How to Install a Gas Furnace Thermal Coupler
If the pilot light on a gas furnace will not stay lit the problem may be with a part called the thermal coupler. The thermal coupler is screwed into the gas control valve and has a thin wire which sets in the flame of the pilot. If there is no pilot light burning the thermal coupler tells the gas valve to shut off the gas supply.
- Locate the shut off valve on the gas line which goes to the furnace and shut it off.
- Locate the thermal coupler on the furnace. Look at where the pilot light is and trace the wire that sets in the flame of the pilot back to the gas control valve.
- Unscrew the nut which attaches the thermal coupler to the gas control valve. Remove the old thermal coupler and take it to the hardware store to make sure the right size replacement thermal coupler is purchased.
- Tighten the nut by hand which holds the thermal coupler onto the gas control valve. Use an adjustable wrench to tighten the nut the rest of the way.
- Place the wire end of the thermal coupler in the pilot the same way as the old thermal coupler. Usually only about the top 1/3 of the thermal coupler wire should be heated in the pilot light.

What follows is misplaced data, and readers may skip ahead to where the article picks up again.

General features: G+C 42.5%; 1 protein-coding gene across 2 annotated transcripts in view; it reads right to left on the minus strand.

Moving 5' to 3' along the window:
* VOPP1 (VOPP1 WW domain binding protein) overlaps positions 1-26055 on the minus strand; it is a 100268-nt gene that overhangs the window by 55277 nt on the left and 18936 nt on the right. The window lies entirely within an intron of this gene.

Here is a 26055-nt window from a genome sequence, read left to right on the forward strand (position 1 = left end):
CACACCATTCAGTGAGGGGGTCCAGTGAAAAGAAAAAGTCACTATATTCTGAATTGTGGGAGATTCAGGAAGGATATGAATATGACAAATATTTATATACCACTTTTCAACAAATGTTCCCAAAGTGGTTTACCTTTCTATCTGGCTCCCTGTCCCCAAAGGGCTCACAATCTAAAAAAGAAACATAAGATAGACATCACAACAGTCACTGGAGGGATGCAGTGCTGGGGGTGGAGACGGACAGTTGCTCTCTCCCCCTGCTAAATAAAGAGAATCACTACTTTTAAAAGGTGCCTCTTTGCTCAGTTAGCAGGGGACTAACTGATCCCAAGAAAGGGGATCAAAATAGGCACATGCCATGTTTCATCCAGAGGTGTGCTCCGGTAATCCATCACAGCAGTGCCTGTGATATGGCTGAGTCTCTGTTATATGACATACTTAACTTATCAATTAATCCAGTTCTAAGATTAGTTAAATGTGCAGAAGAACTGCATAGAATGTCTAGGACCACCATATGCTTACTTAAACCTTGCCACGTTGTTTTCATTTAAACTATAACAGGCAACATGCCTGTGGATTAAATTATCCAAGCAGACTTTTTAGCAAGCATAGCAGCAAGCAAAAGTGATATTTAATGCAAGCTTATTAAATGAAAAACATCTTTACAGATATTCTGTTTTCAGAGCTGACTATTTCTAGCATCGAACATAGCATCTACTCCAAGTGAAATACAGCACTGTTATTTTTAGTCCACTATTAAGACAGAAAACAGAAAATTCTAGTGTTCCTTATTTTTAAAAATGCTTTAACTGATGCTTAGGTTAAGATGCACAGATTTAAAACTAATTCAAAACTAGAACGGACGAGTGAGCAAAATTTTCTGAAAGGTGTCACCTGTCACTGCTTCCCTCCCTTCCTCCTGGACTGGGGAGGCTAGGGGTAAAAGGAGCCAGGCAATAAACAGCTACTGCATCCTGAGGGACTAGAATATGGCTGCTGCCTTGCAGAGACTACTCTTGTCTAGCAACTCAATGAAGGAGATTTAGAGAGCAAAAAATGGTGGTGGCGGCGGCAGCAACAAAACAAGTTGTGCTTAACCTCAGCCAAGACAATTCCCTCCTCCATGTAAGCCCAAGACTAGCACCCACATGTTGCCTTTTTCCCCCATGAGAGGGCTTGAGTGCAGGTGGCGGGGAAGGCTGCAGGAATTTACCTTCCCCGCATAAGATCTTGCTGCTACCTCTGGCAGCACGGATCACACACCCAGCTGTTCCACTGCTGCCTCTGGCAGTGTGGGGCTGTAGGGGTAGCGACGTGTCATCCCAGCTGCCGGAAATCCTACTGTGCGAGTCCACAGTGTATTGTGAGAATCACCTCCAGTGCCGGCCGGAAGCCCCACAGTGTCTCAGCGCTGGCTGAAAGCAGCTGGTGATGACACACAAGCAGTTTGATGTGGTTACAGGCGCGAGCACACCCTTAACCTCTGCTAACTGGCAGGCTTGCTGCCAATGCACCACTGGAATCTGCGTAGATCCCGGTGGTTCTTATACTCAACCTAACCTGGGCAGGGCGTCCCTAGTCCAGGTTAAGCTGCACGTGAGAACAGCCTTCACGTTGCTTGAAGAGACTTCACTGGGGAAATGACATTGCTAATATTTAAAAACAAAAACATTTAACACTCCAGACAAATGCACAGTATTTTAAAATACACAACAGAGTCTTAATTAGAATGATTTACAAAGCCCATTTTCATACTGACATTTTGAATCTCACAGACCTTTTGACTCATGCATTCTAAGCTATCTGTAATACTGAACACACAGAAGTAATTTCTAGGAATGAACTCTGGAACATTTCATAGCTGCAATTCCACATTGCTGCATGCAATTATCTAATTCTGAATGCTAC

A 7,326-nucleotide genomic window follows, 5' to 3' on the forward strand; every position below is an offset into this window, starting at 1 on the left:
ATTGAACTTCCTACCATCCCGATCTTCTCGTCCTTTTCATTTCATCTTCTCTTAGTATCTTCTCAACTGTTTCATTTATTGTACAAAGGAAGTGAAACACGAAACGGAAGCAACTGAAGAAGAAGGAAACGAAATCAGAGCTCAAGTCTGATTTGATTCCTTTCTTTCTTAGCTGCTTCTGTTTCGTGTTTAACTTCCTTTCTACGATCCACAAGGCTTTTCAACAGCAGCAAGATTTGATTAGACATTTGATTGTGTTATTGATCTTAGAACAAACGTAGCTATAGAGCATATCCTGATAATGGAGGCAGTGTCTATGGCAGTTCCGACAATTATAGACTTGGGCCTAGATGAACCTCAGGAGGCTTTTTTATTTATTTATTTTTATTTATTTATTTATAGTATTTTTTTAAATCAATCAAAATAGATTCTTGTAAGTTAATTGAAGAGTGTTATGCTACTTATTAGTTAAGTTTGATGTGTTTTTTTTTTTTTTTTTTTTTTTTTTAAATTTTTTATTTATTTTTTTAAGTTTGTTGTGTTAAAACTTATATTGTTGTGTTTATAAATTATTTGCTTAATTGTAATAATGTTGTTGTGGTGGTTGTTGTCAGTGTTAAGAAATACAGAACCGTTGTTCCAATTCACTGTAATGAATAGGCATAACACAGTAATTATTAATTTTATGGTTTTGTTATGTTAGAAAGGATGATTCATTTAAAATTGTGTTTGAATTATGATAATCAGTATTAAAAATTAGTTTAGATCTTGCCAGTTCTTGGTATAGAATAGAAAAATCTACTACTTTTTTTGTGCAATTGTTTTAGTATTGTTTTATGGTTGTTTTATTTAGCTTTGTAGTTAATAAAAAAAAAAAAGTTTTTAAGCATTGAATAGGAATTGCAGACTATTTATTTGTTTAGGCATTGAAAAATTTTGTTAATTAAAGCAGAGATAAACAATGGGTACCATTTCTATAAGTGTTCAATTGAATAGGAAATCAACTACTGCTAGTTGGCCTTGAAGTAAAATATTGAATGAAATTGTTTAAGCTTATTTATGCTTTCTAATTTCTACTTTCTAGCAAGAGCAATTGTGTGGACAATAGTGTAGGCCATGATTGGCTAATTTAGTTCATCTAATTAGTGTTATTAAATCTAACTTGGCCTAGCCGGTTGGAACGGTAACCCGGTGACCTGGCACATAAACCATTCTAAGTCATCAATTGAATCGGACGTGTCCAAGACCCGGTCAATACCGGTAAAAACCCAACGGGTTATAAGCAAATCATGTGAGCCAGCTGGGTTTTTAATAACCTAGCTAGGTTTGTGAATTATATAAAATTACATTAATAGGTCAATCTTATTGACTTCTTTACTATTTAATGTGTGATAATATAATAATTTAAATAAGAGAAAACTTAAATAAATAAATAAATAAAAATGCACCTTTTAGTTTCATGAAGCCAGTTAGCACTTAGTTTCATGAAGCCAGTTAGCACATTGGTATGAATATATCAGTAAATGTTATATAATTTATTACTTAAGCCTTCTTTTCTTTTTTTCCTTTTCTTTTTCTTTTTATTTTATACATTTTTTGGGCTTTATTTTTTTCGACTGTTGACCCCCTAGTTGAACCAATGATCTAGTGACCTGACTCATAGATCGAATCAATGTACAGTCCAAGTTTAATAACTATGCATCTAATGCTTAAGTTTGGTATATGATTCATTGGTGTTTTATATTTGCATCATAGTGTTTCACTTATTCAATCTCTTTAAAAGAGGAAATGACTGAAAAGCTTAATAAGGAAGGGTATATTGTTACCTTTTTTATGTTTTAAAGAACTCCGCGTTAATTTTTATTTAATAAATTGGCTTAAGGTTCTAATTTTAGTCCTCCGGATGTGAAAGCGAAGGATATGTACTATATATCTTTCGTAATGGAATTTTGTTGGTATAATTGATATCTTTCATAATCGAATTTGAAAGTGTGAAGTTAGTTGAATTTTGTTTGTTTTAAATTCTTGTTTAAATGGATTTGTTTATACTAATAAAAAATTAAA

- Turn on the gas supply and re-light the pilot.
The electronic ignition system in a gas furnace is a more efficient way to light the burners than the old pilot light system. The electronic ignition occurs typically in one of two ways, Intermittent Pilot, or Hot Surface Ignition.
The intermittent pilot system uses an electronically controlled high voltage electrical spark to ignite the gas pilot and then subsequently the main burners when the thermostat calls for heat.
The hot surface ignition system uses an electronically controlled resistance heating element, not unlike a light bulb filament (and shown in the photo above), to ignite the gas burner.
The Heat Exchanger